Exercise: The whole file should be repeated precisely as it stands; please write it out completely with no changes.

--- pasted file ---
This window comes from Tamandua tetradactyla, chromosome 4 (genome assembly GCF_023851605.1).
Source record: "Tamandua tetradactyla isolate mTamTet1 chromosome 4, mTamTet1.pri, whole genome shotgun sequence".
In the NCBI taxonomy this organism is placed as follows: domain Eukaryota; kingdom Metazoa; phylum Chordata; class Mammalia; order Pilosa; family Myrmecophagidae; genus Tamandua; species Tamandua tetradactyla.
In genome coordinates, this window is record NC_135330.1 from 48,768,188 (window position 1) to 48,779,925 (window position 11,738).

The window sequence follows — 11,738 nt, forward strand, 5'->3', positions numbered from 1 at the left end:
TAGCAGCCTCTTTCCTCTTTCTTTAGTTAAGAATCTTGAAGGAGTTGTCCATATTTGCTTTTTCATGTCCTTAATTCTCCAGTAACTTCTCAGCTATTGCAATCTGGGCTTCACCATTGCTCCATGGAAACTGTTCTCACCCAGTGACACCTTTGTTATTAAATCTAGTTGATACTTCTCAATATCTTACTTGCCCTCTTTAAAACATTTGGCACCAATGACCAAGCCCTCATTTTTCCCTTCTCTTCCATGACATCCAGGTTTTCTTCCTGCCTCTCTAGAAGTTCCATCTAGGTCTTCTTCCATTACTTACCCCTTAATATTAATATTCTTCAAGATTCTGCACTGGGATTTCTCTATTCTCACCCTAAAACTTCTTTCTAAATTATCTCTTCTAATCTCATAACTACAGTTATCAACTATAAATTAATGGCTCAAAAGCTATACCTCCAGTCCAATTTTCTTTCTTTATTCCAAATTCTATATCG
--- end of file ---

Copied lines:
This window comes from Tamandua tetradactyla, chromosome 4 (genome assembly GCF_023851605.1).
Source record: "Tamandua tetradactyla isolate mTamTet1 chromosome 4, mTamTet1.pri, whole genome shotgun sequence".
In the NCBI taxonomy this organism is placed as follows: domain Eukaryota; kingdom Metazoa; phylum Chordata; class Mammalia; order Pilosa; family Myrmecophagidae; genus Tamandua; species Tamandua tetradactyla.
In genome coordinates, this window is record NC_135330.1 from 48,768,188 (window position 1) to 48,779,925 (window position 11,738).

The window sequence follows — 11,738 nt, forward strand, 5'->3', positions numbered from 1 at the left end:
TAGCAGCCTCTTTCCTCTTTCTTTAGTTAAGAATCTTGAAGGAGTTGTCCATATTTGCTTTTTCATGTCCTTAATTCTCCAGTAACTTCTCAGCTATTGCAATCTGGGCTTCACCATTGCTCCATGGAAACTGTTCTCACCCAGTGACACCTTTGTTATTAAATCTAGTTGATACTTCTCAATATCTTACTTGCCCTCTTTAAAACATTTGGCACCAATGACCAAGCCCTCATTTTTCCCTTCTCTTCCATGACATCCAGGTTTTCTTCCTGCCTCTCTAGAAGTTCCATCTAGGTCTTCTTCCATTACTTACCCCTTAATATTAATATTCTTCAAGATTCTGCACTGGGATTTCTCTATTCTCACCCTAAAACTTCTTTCTAAATTATCTCTTCTAATCTCATAACTACAGTTATCAACTATAAATTAATGGCTCAAAAGCTATACCTCCAGTCCAATTTTCTTTCTTTATTCCAAATTCTATATCG